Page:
Court Vision: What happened to Clippers’ Bledsoe?
By Rob Mahoney
• For The New York Times’ Off the Dribble blog, Beckley Mason tackles the bizarre decline of Eric Bledsoe:
Recently, virtually every relevant Bledsoe metric has been in sharp decline. His shooting is down from about 50 percent through the first 20 games to 32.7 percent in the last 10 games, and his assists and turnover rates have both headed in the wrong direction over that same period.
What’s worse is that he looks disinterested, unengaged, bored. A lower percentage of his shots come at the rim, his defense has been erratic and one no longer senses in his body language the coiled potential of a crouched panther. There have been multiple episodes of Bledsoe, after a bad play or two, sulking on the bench, unresponsive to his teammates’ encouragement.
Strangely, this downturn came during his team’s astonishing 17-game win streak. Of course, this stretch also saw Bledsoe’s minutes and role decrease, through no fault of his own. Sure, he has battled a minor hip injury, but, more than anything, he seems to be battling his reduced role on a team that until the New Year had been blowing teams out whether he contributed or not.
Without drifting too far into armchair sports psychology, is it possible that Bledsoe — who has always been one of the highest rated players for his age class going back to high school — is like the brilliant teenager who gets a B-minus in remedial math because he’s bored?
• A belated round of applause for Aaron McGuire of Gothic Ginobili, who pulled off the impossible task of writing a “capsule” on every single NBA player. The archives are filled with interesting accounts and reflections of all kinds, and well worth an afternoon’s (or week’s? month’s?) diversion.
• In Ronnie Brewer and Steve Novak, the Knicks have two very different options at small forward — neither of which is working very well. Joe Flynn of Posting and Toasting penned an excellent post on that very subject, so exhaustive in its analysis that no block quote is going to do it justice. Check it out in its entirety to fully understand the positional ripples that come from moving Carmelo Anthony to power forward.
• Pretty execution from the Thunder on this Russell Westbrook slip screen.
• Might Kemba Walker be the piece that ultimately compels the Kings to give up DeMarcus Cousins?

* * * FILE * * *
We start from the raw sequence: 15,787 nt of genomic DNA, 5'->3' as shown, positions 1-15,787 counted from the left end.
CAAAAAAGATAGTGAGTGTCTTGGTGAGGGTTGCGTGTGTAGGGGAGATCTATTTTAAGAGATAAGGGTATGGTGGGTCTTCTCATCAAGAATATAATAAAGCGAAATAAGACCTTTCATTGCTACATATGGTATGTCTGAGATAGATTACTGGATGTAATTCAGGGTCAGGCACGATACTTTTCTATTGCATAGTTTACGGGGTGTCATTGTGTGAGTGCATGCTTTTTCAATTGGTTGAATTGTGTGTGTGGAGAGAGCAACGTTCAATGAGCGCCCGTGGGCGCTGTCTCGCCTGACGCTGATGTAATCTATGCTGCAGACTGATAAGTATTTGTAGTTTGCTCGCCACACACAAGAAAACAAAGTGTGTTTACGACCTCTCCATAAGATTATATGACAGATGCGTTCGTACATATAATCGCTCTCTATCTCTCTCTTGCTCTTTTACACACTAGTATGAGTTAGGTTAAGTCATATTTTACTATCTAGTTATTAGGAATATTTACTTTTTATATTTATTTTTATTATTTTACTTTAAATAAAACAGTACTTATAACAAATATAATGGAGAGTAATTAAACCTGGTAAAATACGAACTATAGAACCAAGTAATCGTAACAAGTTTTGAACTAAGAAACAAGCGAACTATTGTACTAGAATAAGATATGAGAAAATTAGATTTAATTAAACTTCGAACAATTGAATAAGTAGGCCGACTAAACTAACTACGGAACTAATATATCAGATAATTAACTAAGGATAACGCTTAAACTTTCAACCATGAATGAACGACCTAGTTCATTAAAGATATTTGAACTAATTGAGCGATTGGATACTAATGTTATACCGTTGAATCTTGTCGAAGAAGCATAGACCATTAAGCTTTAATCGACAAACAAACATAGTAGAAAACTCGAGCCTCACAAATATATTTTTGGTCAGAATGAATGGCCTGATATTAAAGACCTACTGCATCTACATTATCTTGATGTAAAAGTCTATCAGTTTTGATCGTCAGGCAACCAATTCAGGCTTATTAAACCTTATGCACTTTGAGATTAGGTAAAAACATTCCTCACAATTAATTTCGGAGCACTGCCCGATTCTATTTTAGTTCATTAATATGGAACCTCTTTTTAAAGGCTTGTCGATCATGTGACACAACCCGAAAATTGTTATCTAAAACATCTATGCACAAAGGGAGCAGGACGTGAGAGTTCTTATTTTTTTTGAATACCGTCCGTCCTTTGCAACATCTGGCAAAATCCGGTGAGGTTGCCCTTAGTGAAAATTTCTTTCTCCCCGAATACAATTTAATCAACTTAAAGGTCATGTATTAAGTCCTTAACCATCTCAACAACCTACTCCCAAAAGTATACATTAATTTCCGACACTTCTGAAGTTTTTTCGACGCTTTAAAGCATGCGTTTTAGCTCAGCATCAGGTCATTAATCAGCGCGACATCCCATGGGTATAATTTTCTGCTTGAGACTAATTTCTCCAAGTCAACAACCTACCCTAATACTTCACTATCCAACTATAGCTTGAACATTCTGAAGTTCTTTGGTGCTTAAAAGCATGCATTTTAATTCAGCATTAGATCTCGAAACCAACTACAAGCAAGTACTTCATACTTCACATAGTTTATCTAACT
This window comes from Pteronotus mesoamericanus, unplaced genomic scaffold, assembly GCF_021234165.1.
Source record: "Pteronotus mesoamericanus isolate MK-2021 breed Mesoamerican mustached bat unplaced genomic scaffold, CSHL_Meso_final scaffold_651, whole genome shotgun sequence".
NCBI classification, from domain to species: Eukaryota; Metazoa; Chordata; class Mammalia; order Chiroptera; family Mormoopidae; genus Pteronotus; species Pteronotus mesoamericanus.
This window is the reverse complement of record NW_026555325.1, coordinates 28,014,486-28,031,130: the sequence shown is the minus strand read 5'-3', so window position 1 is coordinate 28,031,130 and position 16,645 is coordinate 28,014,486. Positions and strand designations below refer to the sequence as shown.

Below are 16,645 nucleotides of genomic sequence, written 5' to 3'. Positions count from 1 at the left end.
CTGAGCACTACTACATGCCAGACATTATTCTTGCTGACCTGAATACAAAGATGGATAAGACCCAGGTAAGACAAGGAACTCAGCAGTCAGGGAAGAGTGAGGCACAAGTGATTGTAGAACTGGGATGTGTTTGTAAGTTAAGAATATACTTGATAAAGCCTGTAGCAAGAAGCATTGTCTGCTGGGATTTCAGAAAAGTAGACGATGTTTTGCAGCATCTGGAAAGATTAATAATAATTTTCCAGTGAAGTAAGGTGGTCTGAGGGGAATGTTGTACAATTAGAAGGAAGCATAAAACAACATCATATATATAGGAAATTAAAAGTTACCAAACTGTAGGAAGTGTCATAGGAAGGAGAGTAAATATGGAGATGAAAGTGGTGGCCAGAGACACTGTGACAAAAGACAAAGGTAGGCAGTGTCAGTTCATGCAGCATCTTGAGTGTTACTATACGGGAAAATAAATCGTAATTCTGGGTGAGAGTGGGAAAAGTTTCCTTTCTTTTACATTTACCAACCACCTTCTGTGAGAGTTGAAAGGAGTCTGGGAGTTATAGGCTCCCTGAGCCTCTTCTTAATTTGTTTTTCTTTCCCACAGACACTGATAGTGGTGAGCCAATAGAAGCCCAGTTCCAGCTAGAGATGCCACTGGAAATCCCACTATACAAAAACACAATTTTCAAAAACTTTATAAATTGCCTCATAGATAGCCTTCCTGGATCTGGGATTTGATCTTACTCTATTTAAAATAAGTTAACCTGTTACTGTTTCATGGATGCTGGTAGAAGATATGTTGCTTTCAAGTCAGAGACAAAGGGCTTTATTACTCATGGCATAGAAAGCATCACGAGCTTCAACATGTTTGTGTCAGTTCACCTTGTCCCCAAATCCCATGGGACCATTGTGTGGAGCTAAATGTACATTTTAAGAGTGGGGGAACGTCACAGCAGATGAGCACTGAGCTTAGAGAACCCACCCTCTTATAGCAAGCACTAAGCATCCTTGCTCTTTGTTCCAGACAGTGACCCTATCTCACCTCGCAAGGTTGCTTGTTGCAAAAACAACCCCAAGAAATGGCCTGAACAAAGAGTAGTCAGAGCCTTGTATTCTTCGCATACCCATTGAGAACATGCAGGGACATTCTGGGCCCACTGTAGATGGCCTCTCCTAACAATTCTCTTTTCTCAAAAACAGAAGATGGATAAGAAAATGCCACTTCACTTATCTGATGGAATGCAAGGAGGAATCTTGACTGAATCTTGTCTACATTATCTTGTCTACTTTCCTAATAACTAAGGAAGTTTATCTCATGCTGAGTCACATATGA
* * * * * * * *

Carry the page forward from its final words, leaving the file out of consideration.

• In his riff on the Avery Johnson firing, professional gambler (and data collector) Haralabos Voulgaris made a great point about the Warriors’ historic upset of the 67-win Mavs back in 2007:
You aren’t going to win a lot of game against a transition team like GSW if you aren’t scoring in transition as well — especially when your half-court offense consists of jumpshots. Dirk was (and is) an amazing offensive player, but he’s a jump-shooting big man.
It’s okay to want to slow the game down and pound the ball inside the immediate basket area. But it’s extremely difficult to have proper floor spacing when your power forward is 15 to 17 feet from the basket, and your point guards and wings are below the free throw line extended. This type of offense leads to easy fast breaks the other way, even off of makes.
During that playoff series, Dallas averaged 13.28 seconds per offensive possession compared to GSW’s 10.92 seconds. That explains the average fast break points per game:
Good luck winning 4 out of 7 when you’re gifting the other team 11+ fast break points per game.
• I’m really enjoying this recurring series in which Ethan Sherwood Strauss pesters Steph Curry about various bits of shooting data.
• A wise call for patience among Bobcats fans, who are understandably weary of losing streaks but are starting to see their team lose in a fundamentally more constructive manner.
• Andre Drummond — “The Big Penguin” — is looking pretty great in statistical comparisons to a young Tyson Chandler and a rookie Dwight Howard.
• Kelly Dwyer of Yahoo!’s Ball Don’t Lie attempts to untangle Bryan Colangelo’s odd tenure as the general manager of the Toronto Raptors — a team that hired him for his golden touch and saw its prospects wither away:
Despite the turnaround, though, it’s clear that it’s Colangelo that is the millstone. Drafting Bargnani in the first place wasn’t his biggest mistake – all of us were on board with that decision back in 2006 – it was the 2009 extension that Colangelo bid against himself to sign Bargnani to that haunts the team to this day. No other team would have offered Bargnani anywhere near the five years and $50 million that Colangelo handed him a year before he would have hit the market as a restricted free agent, and yet Colangelo thought it necessary to make a star out of his non-star by paying him like a star (along with an awful contract given to an already-30 Hedo Turkoglu). Clueless Raptor ownership didn’t help, and here we are — Bargs is due to make over $22 million in two years after this miserable season.
There’s your root cause: Colangelo’s personnel moves and the influence he still somehow wields over Raptor ownership. It’s probably true that a heavy-handed touch from Mitchell wouldn’t have resulted in Bargnani becoming a better player, Sam was a bit of a nutter and even he admits that Andrea “just doesn’t seem like he has the passion for the game.” Yelling and screaming at people in attempts to get them to love things just doesn’t work out. Take it from a guy with rage issues who loves all sorts of terrible bands and wants you to hear a mix CD he just made.
• Mark Deeks (of ShamSports fame) has herded all of the most viable NBA cast-offs into a single post for your reading pleasure.